Best Practice

Five ways to find time for effective CPD

Often you have to take hard decisions to stop worthwhile activities in order to make room for even better ones. David Weston gives practical examples of how schools can make room for effective innovation.

Schools are full of hard-working professionals who are doing their best to improve the life of the children in their care. 

Highly innovative and creative people are forever coming up with new and interesting ways to improve learning and this can lead to a proliferation of activity with a thousand flowers blooming but none really thriving. 

The hardest thing to do is to recognise that an idea that you or a colleague have nurtured may be helping but that if it was stopped there would be time and space for an even better idea to take its place.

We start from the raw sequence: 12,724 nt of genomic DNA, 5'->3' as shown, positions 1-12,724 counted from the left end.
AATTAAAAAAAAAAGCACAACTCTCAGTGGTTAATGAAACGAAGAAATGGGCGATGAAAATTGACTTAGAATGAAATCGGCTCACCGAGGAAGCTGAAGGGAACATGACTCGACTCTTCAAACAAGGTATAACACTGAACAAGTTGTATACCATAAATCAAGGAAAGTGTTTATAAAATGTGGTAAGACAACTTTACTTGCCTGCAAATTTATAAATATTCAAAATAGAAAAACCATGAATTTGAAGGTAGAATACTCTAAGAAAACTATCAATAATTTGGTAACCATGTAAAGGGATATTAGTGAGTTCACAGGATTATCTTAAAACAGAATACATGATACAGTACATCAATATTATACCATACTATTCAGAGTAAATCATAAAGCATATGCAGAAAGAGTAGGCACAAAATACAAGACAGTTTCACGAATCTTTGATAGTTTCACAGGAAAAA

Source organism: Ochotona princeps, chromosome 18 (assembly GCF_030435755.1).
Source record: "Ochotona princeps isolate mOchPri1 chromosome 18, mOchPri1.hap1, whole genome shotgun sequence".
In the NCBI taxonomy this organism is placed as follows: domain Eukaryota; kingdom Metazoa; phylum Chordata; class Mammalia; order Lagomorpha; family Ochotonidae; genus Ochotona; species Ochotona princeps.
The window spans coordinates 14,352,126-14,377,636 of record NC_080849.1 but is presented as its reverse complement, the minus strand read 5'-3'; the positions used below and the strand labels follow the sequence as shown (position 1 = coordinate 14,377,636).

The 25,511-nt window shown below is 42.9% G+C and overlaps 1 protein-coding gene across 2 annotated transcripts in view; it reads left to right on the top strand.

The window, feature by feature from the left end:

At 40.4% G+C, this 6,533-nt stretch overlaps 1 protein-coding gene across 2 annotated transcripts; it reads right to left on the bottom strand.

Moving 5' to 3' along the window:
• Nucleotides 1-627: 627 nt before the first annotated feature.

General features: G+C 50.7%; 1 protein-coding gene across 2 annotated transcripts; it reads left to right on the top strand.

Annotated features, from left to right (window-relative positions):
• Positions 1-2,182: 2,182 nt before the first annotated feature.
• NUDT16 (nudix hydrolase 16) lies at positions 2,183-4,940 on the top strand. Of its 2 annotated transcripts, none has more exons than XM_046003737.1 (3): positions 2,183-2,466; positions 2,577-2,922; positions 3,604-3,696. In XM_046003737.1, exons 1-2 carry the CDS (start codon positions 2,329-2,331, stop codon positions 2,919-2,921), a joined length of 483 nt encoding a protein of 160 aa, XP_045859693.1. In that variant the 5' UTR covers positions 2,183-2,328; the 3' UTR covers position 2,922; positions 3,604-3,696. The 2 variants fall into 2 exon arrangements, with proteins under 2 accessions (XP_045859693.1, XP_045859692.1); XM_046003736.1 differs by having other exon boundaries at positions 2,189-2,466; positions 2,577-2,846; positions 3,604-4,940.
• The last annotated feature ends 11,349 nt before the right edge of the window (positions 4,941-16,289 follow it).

By drawing on the wealth of research around school improvement you can pick the strategies which are most likely to help most children most quickly. Staff at Farmor’s School in Gloucestershire have started using Professor John Hattie’s book, Visible Learning, as well as the Education Endowment Foundation and Sutton Trust Pupil Premium Toolkit in order to focus their CPD time on the “top-ranked” strategies which have shown to help pupil learning most quickly.

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